FIG. 16 is a block diagram showing a conventional programmable controller disclosed in Japanese patent application laid open No. 07-334211. As shown in this figure, the programmable controller 10 comprises a processor 11 and memory 13, and is connected to a monitoring device 20. The monitoring device 20 is used for setting data required by the programmable controller 10 and also displaying the data. The processor 11 is connected to the memory 13. The processor 11 has a debugging interruption function like Intel-produced 80486, and also has a built-in debugging register 19. The debugging register 19 can generate debugging interruption, if an arbitrary address of data is set, immediately after the address is accessed. The memory 13 stores program in a program area 14, variables in a variable area 15, and trace data in a trace area 17.

The operation of the controller is explained below with reference to FIG. 17. FIG. 17 shows a frame example of the monitoring device 20. Reference numeral PN1 to PN4 represent program numbers, PS1 to PS4 represent step numbers, and D1 to D4 represent values of a variable. FIG. 17 shows the case where four types of trace data (which are indicated by trance numbers 1 to 4) are included in one variable name A. The user of the programmable controller sets a variable name while viewing the screen of the monitoring device 20. The set variable is converted into an absolute address that is processor 11-recognizable by the operating system, and set in the debugging register 19. The program are repeatedly executed by the operating system at constantly cycled time intervals. When the access is made to the address set in the debugging register 19 during execution of the program, the processor 11 generates debugging interruption. The operating system reads out the program number (PN1 to PN4) of the program that is currently operating, the program step number (PS1 to PS4), and the values (D1 to D4) of the accessed variable within the debugging interrupt handler, and stores the read-out data in the trace buffer 17. The monitoring device 20 reads out the data in the trace area 17 of the memory 13, and displays the data on the screen of the monitoring device 20.

Even if the programmable controller technology disclosed in the Japanese patent application laid open No. 07-334211 is employed for a robot controller having a large number of variables as explained above, it is required to repeat debugging a plurality of times according to the variables if there are many specific variables that have trouble. Therefore, a lot of time is required for trouble shooting.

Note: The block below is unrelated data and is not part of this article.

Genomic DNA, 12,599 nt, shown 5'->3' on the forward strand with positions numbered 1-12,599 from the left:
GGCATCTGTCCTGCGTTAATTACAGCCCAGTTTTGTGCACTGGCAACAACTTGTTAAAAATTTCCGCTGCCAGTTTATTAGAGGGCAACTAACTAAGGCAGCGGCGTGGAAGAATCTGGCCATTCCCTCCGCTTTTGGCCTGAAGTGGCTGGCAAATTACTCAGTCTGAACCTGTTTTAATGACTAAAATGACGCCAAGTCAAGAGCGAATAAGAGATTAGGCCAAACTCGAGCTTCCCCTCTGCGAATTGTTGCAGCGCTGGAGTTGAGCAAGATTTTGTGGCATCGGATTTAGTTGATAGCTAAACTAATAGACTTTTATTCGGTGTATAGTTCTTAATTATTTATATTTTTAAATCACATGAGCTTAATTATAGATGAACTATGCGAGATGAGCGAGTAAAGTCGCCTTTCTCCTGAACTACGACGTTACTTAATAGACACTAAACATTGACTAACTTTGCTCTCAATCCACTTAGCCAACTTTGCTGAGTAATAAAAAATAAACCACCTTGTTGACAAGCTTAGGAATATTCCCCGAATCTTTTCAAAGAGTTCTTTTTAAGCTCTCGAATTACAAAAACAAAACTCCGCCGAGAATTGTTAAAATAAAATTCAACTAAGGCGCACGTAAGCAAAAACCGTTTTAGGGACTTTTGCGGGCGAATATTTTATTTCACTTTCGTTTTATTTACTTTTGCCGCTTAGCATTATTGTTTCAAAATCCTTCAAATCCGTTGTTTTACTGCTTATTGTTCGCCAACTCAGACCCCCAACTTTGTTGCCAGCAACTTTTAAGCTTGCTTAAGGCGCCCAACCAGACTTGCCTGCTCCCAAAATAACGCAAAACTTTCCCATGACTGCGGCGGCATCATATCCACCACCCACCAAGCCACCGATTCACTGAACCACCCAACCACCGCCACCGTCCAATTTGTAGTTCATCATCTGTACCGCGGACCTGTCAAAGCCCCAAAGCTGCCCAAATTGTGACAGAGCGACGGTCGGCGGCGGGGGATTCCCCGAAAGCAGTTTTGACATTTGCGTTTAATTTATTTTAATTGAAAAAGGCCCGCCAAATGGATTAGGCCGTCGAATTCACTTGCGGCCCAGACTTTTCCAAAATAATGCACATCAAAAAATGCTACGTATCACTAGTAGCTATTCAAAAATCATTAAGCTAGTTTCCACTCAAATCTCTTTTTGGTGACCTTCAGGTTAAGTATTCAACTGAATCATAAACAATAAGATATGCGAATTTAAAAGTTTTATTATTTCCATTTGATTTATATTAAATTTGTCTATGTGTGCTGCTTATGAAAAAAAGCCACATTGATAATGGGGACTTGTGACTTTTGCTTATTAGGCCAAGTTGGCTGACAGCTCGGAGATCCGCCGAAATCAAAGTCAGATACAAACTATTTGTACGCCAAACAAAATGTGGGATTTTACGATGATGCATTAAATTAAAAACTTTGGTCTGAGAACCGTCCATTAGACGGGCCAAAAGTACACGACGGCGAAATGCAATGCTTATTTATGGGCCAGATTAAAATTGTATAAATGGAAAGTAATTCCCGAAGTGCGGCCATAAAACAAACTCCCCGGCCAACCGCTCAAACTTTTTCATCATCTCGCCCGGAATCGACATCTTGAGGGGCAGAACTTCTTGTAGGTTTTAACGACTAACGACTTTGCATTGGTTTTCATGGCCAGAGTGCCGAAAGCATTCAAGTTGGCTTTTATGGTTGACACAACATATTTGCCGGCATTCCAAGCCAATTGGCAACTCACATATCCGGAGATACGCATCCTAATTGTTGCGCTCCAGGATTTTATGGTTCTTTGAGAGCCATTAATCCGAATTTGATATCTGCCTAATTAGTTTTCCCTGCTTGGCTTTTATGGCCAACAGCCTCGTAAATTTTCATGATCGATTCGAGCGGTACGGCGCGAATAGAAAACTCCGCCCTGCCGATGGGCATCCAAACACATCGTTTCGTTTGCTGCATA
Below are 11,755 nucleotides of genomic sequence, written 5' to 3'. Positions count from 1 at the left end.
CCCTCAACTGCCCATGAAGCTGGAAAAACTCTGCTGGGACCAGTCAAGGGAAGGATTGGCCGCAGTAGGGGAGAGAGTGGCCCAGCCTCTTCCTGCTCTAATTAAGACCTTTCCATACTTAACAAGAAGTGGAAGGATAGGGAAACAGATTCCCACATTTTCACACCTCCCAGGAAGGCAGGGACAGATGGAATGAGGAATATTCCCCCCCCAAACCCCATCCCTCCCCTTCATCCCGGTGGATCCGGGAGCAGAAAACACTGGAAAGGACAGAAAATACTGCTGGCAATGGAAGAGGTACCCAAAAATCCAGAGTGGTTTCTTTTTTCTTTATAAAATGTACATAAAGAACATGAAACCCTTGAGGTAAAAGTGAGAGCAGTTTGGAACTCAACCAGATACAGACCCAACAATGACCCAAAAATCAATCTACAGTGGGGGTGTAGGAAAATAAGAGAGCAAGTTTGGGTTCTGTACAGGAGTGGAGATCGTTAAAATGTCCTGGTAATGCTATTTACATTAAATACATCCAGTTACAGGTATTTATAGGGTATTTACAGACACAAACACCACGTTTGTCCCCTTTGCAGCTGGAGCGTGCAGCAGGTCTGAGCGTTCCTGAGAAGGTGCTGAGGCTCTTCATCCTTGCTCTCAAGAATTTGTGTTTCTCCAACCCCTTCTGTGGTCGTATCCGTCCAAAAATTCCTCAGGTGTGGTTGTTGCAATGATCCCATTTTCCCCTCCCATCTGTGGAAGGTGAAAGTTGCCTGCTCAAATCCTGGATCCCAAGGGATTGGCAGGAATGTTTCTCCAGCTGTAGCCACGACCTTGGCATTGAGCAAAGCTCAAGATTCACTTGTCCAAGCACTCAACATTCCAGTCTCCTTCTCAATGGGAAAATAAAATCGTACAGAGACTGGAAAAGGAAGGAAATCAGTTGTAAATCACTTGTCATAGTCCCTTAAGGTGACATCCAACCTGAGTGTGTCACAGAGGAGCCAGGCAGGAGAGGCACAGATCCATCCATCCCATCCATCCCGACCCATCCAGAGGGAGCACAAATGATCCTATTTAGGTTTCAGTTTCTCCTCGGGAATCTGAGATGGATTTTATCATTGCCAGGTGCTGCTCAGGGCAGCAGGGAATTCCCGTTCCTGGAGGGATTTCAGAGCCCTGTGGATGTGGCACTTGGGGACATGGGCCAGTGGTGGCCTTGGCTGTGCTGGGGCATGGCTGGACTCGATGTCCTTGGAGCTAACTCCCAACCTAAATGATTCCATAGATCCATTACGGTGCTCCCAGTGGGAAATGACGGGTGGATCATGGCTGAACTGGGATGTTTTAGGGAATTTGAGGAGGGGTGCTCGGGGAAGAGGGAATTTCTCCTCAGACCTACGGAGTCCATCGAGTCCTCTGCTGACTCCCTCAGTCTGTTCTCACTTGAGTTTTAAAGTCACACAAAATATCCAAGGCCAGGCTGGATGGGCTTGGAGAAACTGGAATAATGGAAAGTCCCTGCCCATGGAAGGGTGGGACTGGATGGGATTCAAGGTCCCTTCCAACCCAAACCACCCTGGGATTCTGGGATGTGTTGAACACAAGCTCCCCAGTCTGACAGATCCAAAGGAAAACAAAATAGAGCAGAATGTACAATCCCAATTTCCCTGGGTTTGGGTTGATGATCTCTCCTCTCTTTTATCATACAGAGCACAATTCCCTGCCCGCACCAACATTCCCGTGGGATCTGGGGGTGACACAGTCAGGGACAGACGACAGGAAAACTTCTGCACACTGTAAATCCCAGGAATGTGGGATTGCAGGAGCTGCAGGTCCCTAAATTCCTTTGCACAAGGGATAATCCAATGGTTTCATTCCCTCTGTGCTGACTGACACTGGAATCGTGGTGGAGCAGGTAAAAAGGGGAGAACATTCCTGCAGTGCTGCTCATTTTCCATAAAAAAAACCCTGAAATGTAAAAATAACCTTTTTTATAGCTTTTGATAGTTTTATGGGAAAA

Like the program debugging method disclosed in Japanese patent application laid open No. 04-332052, there is another technology that compiles a source program to create a load module file and pursuit information file and specifies a plurality of variables to be displayed. According to this method, however, various types of file and table are created once. Therefore, there is a problem that a large memory capacity is required.

SUMMARY OF THE INVENTION

It is an object of this invention to provide a debugging system that is excellent in efficiency based on a smaller number of iterations of debugging, as compared to the conventional technology disclosed in Japanese patent application laid open No. 07-334211.

It is another object of this invention to provide a debugging system that can debug with a smaller amount of memory space without preparation of a plurality of files and tables, as compared to the debugging method disclosed in Japanese patent application laid open No. 04-332052.

It is still another object of this invention to provide a debugging system that is excellent in the efficiency for memory by enabling controls of writing in a trace area when there is a syntax (for-or next-statement) which is repeatedly executed a plurality of times in the robot program.

It is still another object of this invention to provide a debugging system that is excellent in the efficiency of memory by specifying line numbers or program numbers and step numbers in the robot program as a range where debugging is omitted.

According to one aspect of this invention, any variable, as an object to be debugged, other than a specific variable can also be specified as a reference variable. When the specific variable is accessed, the values of the specific variable and the reference variable are read out from memory. The values are then stored as trace information in memory together with robot program information. A display unit refers to and displays the stored trace information.

Further, when access is made to any one of a plurality of specific variables, the values of the specific variable and the reference variable are read out from the memory. The values are then stored as trace information in the memory together with the robot program information. The display unit refers to and displays the stored trace information.

Further, when access is made to a specific variable, the values of the specific variable and the reference variable are read out from the memory. When the robot program information and the values of the specific variable and the reference variable are the same as those acquired in the previous reading, the data is stored in the memory as trace information by using character strings each with a short data length. The display unit refers to and displays the stored trace information.